You can use books for speech therapy to target pragmatic language goals
Ever read The Gruffalo with your speech therapy students and get blank faces staring back at you?
I think about this book a lot.
The Gruffalo is a big kids’ book disguised as a little kids’ book; there’s a cute mouse as a main character, a monster that’s more ridiculous than scary, and rhyming prose with phrases like, “Too-whit! Too-whoo!”
But the cute mouse is actually a cunning mastermind, and it requires a great deal of theory of mind and perspective-taking to understand all of the unspoken character dynamics in this seemingly simple storybook.
In a nutshell, all the animals in the story want to eat the mouse, but they disguise their evil intent with enticing offers to have the mouse in for lunch or tea.
The mouse knows their offers are bogus, but declines politely by making up a story that he wishes he could, but already has lunch plans with a monster, called a gruffalo, who likes to eat animals like them.
This successfully scares his predators off.
The mouse is then stunned when he actually comes across a real-life gruffalo who, of course, also wants to eat the mouse.
The mouse then tricks the gruffalo by telling him he can’t possibly eat him because the mouse is the most feared creature in the woods.
The gruffalo doesn’t believe him but agrees to walk through the woods with him so the mouse can prove his claim.
Each predator sees the gruffalo and flees, but the gruffalo thinks the predators are fleeing the mouse.
The cunning mouse then gets the gruffalo to flee by claiming that his favorite food is gruffalo crumble.
This is soap opera-level deception. And none of the characters’ thoughts or feelings are stated, so this all needs to be inferred.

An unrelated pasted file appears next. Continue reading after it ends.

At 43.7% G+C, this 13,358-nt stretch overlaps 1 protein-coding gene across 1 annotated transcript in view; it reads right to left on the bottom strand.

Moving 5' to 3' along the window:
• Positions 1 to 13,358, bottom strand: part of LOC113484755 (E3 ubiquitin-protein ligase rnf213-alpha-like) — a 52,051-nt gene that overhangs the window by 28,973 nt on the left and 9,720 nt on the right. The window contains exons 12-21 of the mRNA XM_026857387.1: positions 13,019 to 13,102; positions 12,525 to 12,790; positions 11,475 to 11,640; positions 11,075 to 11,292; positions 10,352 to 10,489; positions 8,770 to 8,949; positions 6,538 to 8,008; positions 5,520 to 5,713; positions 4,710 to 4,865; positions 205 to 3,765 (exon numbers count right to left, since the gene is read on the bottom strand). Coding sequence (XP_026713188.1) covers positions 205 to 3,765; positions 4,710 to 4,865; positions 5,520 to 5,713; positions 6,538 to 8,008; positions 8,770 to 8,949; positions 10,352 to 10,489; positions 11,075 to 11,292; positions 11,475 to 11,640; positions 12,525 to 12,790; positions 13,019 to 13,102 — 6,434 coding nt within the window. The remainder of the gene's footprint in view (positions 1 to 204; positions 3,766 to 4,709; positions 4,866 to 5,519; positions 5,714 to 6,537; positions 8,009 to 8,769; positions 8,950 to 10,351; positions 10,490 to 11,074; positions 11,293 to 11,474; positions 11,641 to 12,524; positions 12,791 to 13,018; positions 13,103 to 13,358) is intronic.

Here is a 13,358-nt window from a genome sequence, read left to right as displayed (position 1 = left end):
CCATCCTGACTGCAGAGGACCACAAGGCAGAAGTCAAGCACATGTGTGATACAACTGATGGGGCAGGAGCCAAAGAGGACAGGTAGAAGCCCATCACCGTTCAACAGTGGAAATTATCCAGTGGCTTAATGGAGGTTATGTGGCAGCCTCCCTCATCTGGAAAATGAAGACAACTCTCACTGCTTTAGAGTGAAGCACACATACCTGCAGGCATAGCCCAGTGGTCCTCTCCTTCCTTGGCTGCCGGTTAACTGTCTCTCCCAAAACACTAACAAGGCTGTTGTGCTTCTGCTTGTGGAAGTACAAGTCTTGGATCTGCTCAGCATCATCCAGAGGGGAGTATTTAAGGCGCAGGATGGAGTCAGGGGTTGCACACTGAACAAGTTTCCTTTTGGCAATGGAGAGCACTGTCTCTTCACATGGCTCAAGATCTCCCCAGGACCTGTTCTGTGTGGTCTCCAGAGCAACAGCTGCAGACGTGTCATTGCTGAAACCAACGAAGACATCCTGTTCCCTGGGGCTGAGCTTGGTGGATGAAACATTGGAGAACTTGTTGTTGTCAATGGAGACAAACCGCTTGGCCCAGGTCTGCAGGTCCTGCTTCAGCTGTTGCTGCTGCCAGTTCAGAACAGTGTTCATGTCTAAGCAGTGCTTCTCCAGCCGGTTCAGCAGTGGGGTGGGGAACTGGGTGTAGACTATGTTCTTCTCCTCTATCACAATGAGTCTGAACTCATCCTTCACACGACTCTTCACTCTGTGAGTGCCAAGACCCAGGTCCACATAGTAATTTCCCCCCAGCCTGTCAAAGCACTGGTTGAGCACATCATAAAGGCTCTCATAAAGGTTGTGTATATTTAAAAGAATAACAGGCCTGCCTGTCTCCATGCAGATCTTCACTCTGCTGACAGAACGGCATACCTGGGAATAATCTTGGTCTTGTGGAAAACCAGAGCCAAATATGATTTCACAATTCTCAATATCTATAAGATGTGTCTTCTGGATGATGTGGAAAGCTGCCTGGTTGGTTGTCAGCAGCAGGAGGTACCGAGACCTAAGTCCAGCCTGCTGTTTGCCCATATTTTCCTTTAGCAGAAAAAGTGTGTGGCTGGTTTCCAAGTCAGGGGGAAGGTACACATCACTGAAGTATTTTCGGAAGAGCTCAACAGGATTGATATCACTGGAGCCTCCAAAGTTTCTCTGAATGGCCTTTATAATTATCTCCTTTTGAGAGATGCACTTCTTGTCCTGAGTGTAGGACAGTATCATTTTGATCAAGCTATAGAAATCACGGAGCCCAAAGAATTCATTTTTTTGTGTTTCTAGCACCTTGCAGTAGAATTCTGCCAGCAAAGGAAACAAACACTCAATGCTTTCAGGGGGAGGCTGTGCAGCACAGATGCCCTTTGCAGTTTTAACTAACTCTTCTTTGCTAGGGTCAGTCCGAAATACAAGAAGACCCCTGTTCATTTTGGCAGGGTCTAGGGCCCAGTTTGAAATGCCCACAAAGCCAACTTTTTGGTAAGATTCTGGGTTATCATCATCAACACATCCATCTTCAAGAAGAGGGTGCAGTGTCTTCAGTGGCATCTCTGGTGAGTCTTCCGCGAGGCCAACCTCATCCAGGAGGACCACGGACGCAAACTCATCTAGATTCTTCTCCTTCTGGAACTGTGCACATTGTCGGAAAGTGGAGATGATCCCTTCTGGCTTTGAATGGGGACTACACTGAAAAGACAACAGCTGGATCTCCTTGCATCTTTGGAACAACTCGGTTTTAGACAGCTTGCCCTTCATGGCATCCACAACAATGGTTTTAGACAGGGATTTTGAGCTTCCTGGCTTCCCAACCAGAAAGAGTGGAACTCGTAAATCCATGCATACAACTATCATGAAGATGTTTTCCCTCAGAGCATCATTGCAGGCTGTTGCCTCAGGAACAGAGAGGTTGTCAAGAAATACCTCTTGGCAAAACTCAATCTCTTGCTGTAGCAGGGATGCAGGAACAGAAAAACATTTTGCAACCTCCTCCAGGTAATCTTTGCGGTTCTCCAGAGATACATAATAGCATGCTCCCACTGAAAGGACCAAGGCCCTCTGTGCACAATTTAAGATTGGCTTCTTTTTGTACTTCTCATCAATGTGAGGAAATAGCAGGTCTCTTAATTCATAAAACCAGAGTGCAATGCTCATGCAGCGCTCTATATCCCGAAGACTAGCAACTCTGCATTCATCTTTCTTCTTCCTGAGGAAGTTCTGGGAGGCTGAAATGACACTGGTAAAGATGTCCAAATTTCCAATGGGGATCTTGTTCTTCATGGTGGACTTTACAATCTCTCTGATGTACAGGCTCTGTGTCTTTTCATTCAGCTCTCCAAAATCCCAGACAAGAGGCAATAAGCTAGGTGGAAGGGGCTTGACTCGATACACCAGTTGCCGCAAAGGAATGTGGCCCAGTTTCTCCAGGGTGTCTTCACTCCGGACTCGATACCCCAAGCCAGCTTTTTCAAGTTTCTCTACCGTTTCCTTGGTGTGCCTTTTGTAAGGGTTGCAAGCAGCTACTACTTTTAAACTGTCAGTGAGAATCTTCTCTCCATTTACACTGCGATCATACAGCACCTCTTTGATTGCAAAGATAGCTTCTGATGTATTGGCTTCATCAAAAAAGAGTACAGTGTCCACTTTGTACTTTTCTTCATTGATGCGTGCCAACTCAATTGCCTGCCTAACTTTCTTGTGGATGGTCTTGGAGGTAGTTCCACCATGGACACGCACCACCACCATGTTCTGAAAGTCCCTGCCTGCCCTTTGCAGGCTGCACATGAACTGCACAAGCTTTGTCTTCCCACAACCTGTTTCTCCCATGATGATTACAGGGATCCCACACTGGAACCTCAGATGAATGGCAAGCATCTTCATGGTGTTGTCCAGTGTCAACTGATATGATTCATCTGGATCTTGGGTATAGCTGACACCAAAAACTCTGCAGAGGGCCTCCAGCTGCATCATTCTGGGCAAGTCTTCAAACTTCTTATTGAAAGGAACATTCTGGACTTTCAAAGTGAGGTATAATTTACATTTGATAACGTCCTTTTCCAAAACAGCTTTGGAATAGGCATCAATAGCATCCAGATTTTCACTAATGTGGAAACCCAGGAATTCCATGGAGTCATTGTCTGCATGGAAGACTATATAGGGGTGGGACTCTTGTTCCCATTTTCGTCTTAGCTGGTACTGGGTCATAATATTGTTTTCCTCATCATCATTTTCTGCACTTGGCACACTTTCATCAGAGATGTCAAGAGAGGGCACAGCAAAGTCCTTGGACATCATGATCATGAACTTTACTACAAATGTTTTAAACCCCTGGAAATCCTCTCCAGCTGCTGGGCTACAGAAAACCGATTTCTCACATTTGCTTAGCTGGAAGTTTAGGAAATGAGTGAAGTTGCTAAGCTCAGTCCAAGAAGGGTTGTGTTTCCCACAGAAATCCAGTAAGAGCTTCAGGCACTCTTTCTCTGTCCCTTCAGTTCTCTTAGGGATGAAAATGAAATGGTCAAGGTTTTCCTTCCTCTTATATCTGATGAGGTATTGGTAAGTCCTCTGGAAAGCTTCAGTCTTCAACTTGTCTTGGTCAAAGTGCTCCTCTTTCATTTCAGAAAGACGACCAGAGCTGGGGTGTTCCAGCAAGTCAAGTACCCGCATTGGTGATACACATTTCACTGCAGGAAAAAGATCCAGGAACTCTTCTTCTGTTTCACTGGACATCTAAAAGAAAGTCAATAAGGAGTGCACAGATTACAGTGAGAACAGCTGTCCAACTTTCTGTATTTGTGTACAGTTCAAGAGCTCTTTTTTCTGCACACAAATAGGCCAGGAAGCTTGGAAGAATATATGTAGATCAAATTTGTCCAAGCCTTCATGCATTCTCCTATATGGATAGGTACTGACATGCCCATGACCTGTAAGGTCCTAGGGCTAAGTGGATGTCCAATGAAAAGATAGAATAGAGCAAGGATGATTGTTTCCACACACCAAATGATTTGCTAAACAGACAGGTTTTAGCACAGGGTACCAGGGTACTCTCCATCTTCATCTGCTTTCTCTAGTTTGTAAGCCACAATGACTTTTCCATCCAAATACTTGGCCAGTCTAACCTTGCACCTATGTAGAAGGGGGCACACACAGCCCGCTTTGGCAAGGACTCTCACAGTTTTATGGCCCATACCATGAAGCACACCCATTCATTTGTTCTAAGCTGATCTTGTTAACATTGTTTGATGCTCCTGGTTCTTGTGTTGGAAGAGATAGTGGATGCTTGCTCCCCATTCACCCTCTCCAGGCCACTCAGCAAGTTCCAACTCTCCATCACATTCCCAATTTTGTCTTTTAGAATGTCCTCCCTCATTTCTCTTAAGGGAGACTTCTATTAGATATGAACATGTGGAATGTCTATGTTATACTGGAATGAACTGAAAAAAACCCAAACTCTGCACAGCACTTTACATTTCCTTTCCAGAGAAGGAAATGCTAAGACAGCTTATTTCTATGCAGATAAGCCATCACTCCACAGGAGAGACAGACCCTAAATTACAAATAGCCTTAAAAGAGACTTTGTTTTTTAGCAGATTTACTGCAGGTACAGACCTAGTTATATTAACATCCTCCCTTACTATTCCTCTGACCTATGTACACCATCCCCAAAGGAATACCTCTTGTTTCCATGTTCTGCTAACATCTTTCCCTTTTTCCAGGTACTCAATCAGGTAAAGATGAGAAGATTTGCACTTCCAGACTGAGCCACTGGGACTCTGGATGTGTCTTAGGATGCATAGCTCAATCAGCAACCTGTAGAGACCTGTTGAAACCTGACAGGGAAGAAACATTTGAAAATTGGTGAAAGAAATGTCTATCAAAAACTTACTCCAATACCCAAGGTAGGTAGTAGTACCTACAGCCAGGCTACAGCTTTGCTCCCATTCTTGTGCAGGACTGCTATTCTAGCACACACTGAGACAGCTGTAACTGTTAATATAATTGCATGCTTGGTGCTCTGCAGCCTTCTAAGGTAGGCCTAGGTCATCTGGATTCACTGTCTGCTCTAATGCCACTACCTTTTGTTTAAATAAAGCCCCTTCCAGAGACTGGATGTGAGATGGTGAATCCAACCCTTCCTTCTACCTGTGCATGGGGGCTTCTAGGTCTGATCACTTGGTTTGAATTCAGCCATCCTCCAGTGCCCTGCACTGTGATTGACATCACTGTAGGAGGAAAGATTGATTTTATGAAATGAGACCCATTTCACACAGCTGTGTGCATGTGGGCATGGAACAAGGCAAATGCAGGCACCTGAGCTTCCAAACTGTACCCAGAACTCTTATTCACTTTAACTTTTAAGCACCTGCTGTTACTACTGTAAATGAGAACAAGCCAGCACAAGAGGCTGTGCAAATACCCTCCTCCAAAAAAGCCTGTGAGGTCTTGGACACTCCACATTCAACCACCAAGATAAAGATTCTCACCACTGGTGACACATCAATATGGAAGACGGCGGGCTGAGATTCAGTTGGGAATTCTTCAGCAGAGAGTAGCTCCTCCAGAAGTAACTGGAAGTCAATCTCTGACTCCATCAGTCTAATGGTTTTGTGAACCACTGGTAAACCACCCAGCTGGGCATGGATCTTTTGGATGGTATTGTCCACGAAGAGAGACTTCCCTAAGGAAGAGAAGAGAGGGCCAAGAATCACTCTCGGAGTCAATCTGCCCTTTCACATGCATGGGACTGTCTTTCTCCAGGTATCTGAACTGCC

As speech-language pathologists, we know that kids with language challenges often have a very difficult time with social perspective-taking and pragmatic language (see this guest blog I wrote about pragmatic language and social communication), which makes reading comprehension and social comprehension really hard. Thus the blank faces when I used to read The Gruffalo with them!
I've developed the StoryWhys book companion system so we can use books for speech therapy to help elementary students develop these skills.
Check out this blog post for step-by-step instructions about how to teach perspective-taking with storybooks.
Are you a speech-language pathologist who wants to learn how to use books in speech therapy so that you can target your elementary students' goals with fun, research-based activities?
Are you looking for literature-based, print-and-go speech therapy activities with step-by-step instructions?
StoryWhys is a one-of-a-kind, literature-based system that combines high-quality storybooks with book companions that contain a set of clear and consistent visual/graphic supports, and that targets the following skill areas:
✔️Comprehension and use of Tier 2 vocabulary
✔️Critical thinking and higher-level comprehension (categories, cause & effect, compare/contrast, main idea & details, etc.)
✔️Perspective-taking/social inferencing with specific feelings/emotion vocabulary
✔️Comprehension of figurative language
✔️Complex/compound sentence building
✔️Sequencing and formulation of organized narratives
And, the best part is, the more you use StoryWhys, the better it works!
Check out The Gruffalo, as well as all of my other "Spotlight on Perspective-Taking" book companions here.
And try a FREE, 71-page book companion on the Special Offers page.